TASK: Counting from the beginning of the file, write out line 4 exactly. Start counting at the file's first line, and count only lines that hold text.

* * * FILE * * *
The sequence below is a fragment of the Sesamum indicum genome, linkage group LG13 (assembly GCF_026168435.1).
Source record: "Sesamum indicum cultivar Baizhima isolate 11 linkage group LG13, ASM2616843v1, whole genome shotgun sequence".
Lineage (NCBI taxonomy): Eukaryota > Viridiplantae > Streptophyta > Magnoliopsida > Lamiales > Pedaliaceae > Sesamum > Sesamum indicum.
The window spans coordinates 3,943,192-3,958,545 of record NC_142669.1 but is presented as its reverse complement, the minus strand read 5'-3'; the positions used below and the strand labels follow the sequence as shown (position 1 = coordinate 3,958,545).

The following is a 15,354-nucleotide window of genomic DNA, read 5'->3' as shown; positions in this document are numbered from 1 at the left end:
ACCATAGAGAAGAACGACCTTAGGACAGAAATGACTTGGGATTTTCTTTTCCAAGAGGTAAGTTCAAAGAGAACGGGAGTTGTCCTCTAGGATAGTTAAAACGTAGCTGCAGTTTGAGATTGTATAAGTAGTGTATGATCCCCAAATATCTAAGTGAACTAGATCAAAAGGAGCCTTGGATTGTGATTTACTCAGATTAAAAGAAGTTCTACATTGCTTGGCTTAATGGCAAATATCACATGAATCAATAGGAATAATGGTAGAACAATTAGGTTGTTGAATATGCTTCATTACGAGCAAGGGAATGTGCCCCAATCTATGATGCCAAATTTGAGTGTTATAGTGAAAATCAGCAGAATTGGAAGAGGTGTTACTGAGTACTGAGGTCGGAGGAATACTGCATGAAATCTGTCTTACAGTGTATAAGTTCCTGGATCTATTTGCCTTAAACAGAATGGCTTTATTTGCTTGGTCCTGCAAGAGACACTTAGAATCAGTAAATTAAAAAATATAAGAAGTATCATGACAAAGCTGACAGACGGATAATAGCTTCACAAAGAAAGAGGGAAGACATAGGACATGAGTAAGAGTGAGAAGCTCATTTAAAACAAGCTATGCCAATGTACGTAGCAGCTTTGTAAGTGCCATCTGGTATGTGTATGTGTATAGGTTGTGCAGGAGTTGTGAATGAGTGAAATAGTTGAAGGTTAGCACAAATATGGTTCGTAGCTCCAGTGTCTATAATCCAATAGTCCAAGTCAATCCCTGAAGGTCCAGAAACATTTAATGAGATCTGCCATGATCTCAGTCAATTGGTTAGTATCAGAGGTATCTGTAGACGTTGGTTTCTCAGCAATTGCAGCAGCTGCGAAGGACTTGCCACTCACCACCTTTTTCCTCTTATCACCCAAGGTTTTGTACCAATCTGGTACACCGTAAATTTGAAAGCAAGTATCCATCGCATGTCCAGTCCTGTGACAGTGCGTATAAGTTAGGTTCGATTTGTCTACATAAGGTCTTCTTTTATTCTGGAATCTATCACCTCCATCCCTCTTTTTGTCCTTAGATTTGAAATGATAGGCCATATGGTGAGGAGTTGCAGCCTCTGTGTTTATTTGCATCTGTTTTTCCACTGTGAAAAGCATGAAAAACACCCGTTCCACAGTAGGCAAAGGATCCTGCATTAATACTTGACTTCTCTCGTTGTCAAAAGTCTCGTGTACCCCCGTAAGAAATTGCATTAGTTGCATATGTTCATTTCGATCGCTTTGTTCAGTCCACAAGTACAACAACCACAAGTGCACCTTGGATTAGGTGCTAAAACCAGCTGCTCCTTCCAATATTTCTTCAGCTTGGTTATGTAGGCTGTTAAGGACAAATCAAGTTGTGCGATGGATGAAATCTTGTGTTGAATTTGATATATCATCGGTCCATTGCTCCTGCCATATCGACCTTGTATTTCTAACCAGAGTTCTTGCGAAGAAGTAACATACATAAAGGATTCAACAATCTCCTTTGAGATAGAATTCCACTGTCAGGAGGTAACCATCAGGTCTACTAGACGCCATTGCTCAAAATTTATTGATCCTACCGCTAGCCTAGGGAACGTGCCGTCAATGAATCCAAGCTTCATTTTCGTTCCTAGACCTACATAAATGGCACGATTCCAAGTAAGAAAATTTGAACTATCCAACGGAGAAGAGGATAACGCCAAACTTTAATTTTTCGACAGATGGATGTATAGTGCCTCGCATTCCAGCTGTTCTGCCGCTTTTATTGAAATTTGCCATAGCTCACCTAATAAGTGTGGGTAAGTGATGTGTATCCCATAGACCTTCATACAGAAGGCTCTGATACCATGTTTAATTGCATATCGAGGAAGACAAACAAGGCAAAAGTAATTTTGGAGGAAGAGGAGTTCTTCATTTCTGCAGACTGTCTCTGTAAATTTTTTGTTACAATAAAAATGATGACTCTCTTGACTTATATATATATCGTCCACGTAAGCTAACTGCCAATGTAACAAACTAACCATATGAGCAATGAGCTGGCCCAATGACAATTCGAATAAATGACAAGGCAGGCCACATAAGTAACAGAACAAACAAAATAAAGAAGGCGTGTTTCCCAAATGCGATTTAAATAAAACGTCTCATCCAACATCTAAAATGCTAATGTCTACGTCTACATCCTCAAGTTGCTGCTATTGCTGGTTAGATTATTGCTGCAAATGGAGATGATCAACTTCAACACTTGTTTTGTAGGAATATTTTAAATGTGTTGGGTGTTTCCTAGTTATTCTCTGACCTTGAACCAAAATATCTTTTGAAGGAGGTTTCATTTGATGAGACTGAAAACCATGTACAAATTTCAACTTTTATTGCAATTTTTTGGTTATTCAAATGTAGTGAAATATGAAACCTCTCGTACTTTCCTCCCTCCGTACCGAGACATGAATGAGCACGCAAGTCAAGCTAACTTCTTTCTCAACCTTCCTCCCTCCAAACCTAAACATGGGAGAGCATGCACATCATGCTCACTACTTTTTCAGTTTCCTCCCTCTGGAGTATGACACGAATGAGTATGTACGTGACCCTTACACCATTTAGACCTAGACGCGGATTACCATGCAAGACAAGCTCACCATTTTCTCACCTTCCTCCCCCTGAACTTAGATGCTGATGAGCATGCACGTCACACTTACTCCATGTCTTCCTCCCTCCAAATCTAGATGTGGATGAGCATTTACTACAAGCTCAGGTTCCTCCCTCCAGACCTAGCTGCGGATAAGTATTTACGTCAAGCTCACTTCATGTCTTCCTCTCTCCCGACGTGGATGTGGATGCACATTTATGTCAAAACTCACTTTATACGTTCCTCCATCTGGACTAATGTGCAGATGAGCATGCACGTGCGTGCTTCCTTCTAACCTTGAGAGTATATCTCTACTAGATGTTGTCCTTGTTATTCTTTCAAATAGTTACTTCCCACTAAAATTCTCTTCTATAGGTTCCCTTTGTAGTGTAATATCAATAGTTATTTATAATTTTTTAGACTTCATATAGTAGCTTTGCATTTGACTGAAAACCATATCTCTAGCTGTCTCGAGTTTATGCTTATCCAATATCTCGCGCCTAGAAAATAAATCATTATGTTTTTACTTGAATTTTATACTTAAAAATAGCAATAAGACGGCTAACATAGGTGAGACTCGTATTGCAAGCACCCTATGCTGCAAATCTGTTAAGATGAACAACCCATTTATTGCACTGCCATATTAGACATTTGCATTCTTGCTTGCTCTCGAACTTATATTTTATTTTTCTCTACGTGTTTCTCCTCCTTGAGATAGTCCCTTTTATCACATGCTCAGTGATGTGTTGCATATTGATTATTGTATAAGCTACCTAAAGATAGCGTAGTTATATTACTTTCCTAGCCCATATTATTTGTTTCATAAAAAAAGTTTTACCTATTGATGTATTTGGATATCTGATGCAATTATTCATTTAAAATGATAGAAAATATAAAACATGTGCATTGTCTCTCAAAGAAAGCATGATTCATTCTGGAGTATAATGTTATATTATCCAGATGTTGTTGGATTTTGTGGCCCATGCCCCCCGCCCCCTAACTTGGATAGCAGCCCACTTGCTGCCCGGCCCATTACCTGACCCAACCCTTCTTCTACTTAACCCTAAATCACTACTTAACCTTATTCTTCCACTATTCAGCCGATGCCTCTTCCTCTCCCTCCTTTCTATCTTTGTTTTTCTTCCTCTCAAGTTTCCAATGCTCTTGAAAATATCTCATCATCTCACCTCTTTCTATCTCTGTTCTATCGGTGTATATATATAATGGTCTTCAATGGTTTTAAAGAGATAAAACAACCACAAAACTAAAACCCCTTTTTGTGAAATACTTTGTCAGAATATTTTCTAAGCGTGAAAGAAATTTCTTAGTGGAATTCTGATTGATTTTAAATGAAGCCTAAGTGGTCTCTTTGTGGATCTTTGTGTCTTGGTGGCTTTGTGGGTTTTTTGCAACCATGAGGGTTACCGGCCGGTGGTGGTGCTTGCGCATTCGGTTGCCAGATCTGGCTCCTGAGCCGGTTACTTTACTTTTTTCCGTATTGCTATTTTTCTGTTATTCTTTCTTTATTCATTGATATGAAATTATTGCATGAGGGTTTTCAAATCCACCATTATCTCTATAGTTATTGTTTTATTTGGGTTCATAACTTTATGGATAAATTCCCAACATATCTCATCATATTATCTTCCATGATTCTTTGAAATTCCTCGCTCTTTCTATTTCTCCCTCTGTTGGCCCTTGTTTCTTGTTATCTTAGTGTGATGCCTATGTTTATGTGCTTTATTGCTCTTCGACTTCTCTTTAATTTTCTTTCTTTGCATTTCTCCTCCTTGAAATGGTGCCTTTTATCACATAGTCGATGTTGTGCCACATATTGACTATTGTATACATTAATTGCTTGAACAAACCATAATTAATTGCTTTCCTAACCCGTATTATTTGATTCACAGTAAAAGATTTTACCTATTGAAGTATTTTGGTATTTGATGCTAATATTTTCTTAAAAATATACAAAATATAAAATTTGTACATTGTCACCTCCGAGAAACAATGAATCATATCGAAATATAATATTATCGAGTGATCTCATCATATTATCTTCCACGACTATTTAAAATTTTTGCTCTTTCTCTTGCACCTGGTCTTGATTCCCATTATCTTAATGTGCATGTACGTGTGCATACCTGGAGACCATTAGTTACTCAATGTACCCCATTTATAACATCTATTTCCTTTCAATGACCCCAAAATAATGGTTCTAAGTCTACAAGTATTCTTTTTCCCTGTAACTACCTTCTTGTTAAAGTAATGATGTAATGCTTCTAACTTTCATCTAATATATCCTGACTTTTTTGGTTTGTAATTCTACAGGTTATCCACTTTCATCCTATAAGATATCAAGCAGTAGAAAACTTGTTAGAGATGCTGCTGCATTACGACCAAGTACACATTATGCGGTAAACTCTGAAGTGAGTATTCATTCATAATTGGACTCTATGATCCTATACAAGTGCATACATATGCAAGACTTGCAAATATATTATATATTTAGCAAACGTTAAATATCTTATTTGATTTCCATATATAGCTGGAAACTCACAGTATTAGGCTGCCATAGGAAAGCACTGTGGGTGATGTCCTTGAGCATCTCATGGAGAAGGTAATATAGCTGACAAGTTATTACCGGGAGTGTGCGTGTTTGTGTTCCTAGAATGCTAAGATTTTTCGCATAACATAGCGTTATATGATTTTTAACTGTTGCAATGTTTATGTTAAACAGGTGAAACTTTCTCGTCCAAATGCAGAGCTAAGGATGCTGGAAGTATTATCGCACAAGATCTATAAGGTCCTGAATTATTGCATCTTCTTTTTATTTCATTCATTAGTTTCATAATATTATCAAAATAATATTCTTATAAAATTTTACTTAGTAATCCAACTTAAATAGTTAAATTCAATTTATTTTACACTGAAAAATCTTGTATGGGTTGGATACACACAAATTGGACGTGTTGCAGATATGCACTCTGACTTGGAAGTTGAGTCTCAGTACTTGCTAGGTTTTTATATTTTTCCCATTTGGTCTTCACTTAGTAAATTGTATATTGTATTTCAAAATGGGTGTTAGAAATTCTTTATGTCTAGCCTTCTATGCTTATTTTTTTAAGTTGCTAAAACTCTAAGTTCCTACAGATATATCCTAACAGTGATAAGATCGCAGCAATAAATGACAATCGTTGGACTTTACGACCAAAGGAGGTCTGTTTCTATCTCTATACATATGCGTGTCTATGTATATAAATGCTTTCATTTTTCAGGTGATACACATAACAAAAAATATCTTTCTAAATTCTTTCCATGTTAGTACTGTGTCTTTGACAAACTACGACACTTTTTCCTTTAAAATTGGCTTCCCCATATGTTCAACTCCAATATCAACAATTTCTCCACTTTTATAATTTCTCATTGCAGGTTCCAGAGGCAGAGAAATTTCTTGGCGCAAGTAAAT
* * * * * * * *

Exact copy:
The window spans coordinates 3,943,192-3,958,545 of record NC_142669.1 but is presented as its reverse complement, the minus strand read 5'-3'; the positions used below and the strand labels follow the sequence as shown (position 1 = coordinate 3,958,545).